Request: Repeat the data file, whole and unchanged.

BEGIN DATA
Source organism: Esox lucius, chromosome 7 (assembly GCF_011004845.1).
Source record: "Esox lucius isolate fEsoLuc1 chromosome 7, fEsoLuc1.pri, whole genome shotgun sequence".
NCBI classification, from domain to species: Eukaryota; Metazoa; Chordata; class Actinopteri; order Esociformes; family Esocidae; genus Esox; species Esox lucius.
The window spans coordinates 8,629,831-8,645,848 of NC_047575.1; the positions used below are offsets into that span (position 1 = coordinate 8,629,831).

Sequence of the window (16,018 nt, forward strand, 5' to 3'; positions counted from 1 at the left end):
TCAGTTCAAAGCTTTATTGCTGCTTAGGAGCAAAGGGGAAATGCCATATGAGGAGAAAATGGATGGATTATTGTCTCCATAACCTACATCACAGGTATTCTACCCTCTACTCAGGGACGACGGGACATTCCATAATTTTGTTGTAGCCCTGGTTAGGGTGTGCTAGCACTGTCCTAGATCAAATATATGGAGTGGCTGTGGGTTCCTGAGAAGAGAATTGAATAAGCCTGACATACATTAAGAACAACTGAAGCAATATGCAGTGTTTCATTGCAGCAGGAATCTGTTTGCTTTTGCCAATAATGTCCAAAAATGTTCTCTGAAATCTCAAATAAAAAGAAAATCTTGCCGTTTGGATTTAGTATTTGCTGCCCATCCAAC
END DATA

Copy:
Source organism: Esox lucius, chromosome 7 (assembly GCF_011004845.1).
Source record: "Esox lucius isolate fEsoLuc1 chromosome 7, fEsoLuc1.pri, whole genome shotgun sequence".
NCBI classification, from domain to species: Eukaryota; Metazoa; Chordata; class Actinopteri; order Esociformes; family Esocidae; genus Esox; species Esox lucius.
The window spans coordinates 8,629,831-8,645,848 of NC_047575.1; the positions used below are offsets into that span (position 1 = coordinate 8,629,831).

Sequence of the window (16,018 nt, forward strand, 5' to 3'; positions counted from 1 at the left end):
TCAGTTCAAAGCTTTATTGCTGCTTAGGAGCAAAGGGGAAATGCCATATGAGGAGAAAATGGATGGATTATTGTCTCCATAACCTACATCACAGGTATTCTACCCTCTACTCAGGGACGACGGGACATTCCATAATTTTGTTGTAGCCCTGGTTAGGGTGTGCTAGCACTGTCCTAGATCAAATATATGGAGTGGCTGTGGGTTCCTGAGAAGAGAATTGAATAAGCCTGACATACATTAAGAACAACTGAAGCAATATGCAGTGTTTCATTGCAGCAGGAATCTGTTTGCTTTTGCCAATAATGTCCAAAAATGTTCTCTGAAATCTCAAATAAAAAGAAAATCTTGCCGTTTGGATTTAGTATTTGCTGCCCATCCAAC